There is increasing concern regarding the long-term biological effects of exposure to low concentrations of metal ions, particularly chromium, in patients following implantation of metal-on-metal hip prostheses. To investigate this, we have evaluated the chronic in vitro response to clinically relevant concentrations of chromium VI in osteoblasts and monocytes over a 4-week period in continuous culture. The cell viability, intracellular reduced glutathione content, glutathione reductase activity and expression, and expression of glutamate cysteine ligase were monitored in both cell types. Monocytes were more susceptible to the toxicity of the metal, and at the end of 4 weeks exposure to 0.5 M Cr VI, the protein content of cultures had declined to 23.4% ± 1.0% of control cultures. Both cell types demonstrated temporal increases in reduced glutathione levels, glutathione reductase activity, and glutamate cysteine ligase expression. Only osteoblasts showed a transcriptional increase in reductase expression. Data suggest that both cell types mount an adaptive response to chronic exposure to Cr VI, but this is more potent in osteoblasts, and results in the relative resilience of this cell type to the effects of Cr VI on cell viability.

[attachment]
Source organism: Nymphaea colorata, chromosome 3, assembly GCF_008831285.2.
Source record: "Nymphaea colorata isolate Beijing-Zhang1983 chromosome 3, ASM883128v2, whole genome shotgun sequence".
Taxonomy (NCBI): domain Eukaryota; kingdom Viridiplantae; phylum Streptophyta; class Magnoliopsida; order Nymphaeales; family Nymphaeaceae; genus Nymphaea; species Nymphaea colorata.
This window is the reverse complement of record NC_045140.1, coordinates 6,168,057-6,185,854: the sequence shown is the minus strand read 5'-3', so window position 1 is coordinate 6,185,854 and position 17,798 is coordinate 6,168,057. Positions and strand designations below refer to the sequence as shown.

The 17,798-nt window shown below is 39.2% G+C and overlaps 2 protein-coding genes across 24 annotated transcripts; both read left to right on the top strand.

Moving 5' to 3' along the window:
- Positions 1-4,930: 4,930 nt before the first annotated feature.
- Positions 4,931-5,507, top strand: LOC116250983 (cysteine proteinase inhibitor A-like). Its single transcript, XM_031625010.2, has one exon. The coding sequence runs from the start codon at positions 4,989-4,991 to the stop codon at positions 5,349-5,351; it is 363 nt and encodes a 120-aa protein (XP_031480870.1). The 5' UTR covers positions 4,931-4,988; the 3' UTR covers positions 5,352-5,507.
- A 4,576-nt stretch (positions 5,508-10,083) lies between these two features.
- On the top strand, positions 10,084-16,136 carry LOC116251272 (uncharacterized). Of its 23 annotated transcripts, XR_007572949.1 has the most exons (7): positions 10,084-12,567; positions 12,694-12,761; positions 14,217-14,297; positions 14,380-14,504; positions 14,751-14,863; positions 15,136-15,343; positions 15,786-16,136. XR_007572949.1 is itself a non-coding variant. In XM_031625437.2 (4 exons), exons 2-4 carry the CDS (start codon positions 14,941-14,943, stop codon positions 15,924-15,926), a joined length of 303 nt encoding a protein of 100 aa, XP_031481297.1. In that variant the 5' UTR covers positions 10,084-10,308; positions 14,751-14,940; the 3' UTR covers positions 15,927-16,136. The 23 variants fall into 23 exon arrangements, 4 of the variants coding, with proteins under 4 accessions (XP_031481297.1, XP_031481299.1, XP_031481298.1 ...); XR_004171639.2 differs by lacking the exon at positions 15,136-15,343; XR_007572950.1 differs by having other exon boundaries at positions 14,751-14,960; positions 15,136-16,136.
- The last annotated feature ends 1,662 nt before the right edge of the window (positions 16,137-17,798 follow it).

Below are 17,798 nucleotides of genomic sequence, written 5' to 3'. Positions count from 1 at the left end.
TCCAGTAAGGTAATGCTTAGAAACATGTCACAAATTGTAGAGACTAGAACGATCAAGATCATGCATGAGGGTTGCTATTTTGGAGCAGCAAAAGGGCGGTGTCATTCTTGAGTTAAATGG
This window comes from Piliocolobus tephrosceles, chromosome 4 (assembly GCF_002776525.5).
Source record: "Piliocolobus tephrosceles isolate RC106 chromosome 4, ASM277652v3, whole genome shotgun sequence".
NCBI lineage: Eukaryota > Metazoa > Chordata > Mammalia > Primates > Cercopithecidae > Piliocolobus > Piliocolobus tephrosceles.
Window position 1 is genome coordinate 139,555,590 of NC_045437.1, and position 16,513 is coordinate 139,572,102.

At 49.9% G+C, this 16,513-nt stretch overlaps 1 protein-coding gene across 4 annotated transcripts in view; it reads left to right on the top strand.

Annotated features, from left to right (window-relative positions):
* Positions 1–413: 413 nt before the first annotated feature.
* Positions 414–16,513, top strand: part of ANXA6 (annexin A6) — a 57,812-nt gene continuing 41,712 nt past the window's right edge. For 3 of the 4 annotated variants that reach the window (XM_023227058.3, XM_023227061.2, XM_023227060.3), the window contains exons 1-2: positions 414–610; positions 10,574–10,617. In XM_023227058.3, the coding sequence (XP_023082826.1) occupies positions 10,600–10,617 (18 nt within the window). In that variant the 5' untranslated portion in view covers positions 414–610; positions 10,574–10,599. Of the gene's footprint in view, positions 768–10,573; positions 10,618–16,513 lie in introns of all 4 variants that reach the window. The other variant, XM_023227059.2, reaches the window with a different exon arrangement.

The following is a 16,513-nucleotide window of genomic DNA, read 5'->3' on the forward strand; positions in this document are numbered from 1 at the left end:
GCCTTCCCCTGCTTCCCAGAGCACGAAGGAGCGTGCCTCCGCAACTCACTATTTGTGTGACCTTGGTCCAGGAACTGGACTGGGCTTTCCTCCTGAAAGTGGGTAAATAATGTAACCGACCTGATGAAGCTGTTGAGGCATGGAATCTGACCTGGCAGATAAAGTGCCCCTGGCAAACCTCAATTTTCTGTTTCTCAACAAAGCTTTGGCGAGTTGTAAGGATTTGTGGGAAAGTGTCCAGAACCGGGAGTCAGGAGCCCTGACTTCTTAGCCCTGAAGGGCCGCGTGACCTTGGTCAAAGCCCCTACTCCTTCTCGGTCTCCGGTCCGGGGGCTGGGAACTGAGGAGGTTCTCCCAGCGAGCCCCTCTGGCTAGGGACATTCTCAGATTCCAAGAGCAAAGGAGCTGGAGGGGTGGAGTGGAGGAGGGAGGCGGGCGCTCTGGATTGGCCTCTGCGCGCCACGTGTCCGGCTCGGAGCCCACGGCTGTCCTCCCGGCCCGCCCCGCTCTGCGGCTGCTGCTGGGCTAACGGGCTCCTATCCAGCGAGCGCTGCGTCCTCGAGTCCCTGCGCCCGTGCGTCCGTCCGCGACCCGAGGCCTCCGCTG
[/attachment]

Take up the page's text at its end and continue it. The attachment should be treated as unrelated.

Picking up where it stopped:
- in vitro chromium toxicity
- metal orthopedic implants
Raghunathan, V. K., Tettey, J. N. A., Ellis, E. M., & Grant, M. H. (2009). Comparative chronic in vitro toxicity of hexavalent chromium to osteoblasts and monocytes. Journal of Biomedical Materials Research Part A, 88A(2), 543-550. https://doi.org/10.1002/jbm.a.31893